again, a lot of very smart scientists with significant institutional backing
have spent a lot of time and a lot of money coming up with brainless conclusions
and age-old solutions.
this case, after spending millions of dollars over 10 years in 10 different
cities, a team of well-credentialed researchers backed by the National Institute
of Child Health and Human Development have “discovered” that children who spend
over 30 hours per week in day care are more likely than children who spend less
than 10 hours a week with someone “other than their mother” to be at the upper
range of normal when it comes to aggressive behavior.
fix-it for this fearful fact is, of course, Mom. If more Moms stayed home with
their kids, more kids would be better behaved, say the researchers. The fact
that we need researchers to do this bit of knee-jerk finger-pointing only tells
us how much we’re willing to pay these days for expert-generated,
science-cloaked myth – in this case, the misogynistic idea that whatever is
wrong with our kids is Mom’s fault. Of course, there is a “positive” side to day
care in that kids who spend more preschool hours away from their Moms seem to
have better language skills and are more kindergarten-ready when that time
comes. In that case, Moms are to blame for selfishly keeping their kids at home
when they could be off at preschool fine-tuning their kindergarten-readiness
Either way, it is mothers’ choices that cause their children to come out dumb or
mean – an idea that is, to put it simply, dumb and mean. Just look around at how
dumb and mean so many of our institutions are – our mass media, our welfare
policies, our school systems, our work life, the consumer pressures we face –
and then explain how the most underpaid, overworked, and least respected among
us (that is, mothers) merit the most responsibility for the fact that some kids
“talk too much” and occasionally “get in fights.”
look at what the research says.
Children who stay home with their Moms have a 6 percent chance of being somewhat
more aggressive while their counterparts in day care have a 17 percent chance of
same. Interestingly, the behavior of the day care kids exactly “mirrors what we
see in the population at large,” according to Deborah Vandell, one of the
researchers on the project (Boston Globe, April 26, 2001). So, kids in day care
are simply getting a head start acting the way they’ll act for the rest of their
lives. Maybe something about our day cares, schools, work places, etc. causes 17
percent of us to be a little on edge, aggressive, even cruel. If those numbers
are a problem, what should we do? Stay at home with Mom forever in order for 11
percent of the population to not develop these admittedly “normal” attributes?
Do adults who live with their mothers exhibit fewer bullying behaviors? If they
did, would that represent a solution to the problem? Of course not. But when we
see the “normal” population-wide statistics played out among preschoolers, we
use it as an opportunity to tell Mom to STAY HOME!
kind of guilt-tripping coercion is important because – Surprise! Surprise! —
most Moms don’t want to stay home with children. Three out of four said they
would rather work. Add most Moms’ desires to the low wages most families
generate, and you find that the stay-at-home-Mom solution is not possible. Even
if it meant that preschoolers would be somewhat less aggressive, any gains in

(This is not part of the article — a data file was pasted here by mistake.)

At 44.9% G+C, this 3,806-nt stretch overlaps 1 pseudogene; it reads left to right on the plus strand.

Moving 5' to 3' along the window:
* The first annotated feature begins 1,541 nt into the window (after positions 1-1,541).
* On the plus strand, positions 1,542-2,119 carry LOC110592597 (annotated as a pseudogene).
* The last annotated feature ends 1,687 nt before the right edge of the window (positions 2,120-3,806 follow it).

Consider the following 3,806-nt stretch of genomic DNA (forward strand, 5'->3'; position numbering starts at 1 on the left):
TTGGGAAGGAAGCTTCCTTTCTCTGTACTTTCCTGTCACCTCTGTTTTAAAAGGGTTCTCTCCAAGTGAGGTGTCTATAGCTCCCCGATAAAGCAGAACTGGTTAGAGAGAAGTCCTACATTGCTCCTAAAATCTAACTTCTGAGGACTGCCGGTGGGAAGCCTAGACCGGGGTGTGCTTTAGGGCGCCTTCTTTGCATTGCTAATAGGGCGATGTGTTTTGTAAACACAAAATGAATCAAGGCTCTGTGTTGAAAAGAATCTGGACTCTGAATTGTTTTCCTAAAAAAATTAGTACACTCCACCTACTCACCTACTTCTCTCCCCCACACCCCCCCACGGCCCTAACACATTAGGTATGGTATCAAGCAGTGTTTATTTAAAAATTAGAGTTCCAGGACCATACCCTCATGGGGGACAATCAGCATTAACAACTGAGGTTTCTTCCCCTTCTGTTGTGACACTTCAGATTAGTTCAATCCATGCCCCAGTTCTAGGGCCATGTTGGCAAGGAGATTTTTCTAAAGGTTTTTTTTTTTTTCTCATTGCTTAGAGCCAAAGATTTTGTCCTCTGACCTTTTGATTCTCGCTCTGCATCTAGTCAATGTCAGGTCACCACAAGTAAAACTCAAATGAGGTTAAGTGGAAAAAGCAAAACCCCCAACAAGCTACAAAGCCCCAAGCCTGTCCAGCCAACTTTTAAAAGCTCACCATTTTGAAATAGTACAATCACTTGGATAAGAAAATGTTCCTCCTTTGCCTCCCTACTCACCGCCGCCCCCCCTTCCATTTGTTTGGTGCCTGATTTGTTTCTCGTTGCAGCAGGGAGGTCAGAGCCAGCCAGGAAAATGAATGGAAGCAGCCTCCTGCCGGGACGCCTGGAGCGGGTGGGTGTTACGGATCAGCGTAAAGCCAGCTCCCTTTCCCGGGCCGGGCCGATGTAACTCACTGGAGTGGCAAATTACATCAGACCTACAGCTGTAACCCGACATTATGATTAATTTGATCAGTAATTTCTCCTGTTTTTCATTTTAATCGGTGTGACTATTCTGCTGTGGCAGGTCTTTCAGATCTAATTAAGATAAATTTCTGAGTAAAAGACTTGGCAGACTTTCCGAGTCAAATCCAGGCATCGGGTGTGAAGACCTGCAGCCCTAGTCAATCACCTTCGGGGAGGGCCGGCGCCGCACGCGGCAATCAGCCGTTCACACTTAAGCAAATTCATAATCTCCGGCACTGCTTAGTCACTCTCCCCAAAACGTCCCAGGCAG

that direction would flitter away as soon as they joined the non-Mom-centered
population, also known as kindergarten, followed by the rest of their lives.
thus far the research tells us that Moms should ignore their inclinations and in
all likelihood their financial needs, and stay at home with their preschoolers
in order for approximately 11 percent of those offspring to temporarily be
marginally better behaved.
Speaking anecdotally and as a non-expert, mandates like these are enough to make
a Mom develop a twitch. My own personal study shows that 99 percent of the Moms
who read this study develop anxiety in at least the upper normal range.
trade-off that the research poses is questionable at best. Time Magazine (April
30, 2001) distills the latest day care controversy down to the following
question: What if day care makes our children smarter – and meaner? With a huge
complicated question shrunk down to a single trade-off, I imagine millions of
Time readers pondering the choice between having dumb kids that don’t talk back
and smart kids that do.
must we really view our children and our choices through such a narrow pinpoint
of a lens?
that we shouldn’t address aggression in children. By all means, we should. But
it says something about the state of public debate that the latest day care
study has focused our attention on the choices of individual Moms rather than
generated some discussion about the nature of our institutions. It’s a bit more
challenging to consider the possibility that our institutions foster tension,
anger, or some collection of emotions that elevate aggression. Is there anything
about the norms of our society that reward “talking too much” and “getting into
fights”? Do we ever consider publicly, debate amongst ourselves, or even
privately envision what behaviors we would like to nurture – not just in our
children but amongst ourselves as well? Must we accept day care as it is, with
no changes, and parenting as it is, with no changes, and choose between them?
And are our imaginations so limited that we can’t conceive of communities, work
cultures, and networks of care and support that foster a cooperative spirit
among children — and meet Mom’s needs as well?